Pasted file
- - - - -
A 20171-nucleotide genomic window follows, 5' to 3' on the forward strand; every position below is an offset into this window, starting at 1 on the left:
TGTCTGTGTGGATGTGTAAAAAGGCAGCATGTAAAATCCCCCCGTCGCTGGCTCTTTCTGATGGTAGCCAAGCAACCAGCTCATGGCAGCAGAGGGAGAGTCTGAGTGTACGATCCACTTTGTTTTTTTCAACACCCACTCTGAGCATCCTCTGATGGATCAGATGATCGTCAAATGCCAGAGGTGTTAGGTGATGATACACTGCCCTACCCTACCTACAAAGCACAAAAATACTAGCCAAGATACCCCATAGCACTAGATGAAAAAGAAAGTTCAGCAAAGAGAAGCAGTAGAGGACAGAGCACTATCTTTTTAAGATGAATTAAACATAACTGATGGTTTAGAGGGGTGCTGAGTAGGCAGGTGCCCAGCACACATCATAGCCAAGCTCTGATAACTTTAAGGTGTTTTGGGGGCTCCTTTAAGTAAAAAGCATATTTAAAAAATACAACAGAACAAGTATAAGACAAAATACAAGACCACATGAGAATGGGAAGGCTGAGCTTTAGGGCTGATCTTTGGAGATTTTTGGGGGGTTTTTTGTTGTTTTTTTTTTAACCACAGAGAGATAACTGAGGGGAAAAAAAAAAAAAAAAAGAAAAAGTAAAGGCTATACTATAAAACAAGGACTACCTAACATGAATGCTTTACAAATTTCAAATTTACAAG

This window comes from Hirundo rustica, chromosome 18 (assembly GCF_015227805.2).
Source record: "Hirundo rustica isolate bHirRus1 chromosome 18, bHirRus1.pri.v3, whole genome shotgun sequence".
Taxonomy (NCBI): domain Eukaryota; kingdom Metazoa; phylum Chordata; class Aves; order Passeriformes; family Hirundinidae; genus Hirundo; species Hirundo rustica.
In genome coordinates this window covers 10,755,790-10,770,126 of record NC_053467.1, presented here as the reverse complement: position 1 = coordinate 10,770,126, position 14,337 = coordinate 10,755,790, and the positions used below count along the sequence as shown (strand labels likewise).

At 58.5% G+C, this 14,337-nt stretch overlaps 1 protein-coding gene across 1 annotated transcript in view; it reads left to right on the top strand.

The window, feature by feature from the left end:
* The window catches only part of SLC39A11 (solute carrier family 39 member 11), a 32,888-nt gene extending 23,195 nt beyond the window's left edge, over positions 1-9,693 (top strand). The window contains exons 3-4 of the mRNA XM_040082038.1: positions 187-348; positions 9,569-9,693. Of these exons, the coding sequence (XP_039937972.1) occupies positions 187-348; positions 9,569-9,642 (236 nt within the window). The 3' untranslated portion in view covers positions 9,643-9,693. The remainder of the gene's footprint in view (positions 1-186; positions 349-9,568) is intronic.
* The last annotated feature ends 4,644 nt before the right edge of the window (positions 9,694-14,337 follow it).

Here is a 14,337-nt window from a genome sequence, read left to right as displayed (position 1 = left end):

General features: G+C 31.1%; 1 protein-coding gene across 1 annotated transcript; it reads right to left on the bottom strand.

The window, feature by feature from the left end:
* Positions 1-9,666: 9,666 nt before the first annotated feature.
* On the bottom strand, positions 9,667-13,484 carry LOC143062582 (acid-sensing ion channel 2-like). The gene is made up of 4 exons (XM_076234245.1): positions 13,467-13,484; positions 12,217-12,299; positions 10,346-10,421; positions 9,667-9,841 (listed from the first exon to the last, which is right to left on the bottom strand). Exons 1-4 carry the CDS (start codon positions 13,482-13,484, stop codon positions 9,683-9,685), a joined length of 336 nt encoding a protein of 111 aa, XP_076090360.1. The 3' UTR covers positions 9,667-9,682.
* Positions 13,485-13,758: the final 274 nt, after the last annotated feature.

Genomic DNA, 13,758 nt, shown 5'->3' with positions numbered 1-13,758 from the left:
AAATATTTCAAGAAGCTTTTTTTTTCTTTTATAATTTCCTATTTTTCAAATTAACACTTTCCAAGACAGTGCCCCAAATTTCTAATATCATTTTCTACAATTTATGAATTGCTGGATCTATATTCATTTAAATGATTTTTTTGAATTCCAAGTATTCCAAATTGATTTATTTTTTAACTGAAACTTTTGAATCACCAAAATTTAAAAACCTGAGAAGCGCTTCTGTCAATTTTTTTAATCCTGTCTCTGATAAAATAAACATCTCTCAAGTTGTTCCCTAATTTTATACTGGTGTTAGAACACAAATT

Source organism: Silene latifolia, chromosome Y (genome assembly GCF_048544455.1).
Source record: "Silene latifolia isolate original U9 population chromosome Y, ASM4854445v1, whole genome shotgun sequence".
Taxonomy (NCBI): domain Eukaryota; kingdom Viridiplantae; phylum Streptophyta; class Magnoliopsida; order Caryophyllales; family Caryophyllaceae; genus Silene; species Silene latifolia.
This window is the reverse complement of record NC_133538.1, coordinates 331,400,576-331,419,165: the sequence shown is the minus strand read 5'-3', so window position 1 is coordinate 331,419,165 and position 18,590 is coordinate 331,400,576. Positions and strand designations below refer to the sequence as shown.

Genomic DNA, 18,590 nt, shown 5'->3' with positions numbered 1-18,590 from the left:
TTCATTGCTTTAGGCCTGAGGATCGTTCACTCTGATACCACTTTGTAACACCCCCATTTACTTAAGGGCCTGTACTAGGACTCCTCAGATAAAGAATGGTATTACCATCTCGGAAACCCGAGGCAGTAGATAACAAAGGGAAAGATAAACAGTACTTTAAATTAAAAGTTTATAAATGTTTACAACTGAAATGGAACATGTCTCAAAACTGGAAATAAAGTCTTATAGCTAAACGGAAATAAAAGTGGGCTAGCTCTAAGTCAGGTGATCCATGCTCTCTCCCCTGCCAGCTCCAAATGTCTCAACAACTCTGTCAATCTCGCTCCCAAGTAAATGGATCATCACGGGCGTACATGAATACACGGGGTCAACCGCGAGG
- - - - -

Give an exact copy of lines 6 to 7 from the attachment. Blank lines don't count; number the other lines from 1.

In genome coordinates this window covers 10,755,790-10,770,126 of record NC_053467.1, presented here as the reverse complement: position 1 = coordinate 10,770,126, position 14,337 = coordinate 10,755,790, and the positions used below count along the sequence as shown (strand labels likewise).

At 58.5% G+C, this 14,337-nt stretch overlaps 1 protein-coding gene across 1 annotated transcript in view; it reads left to right on the top strand.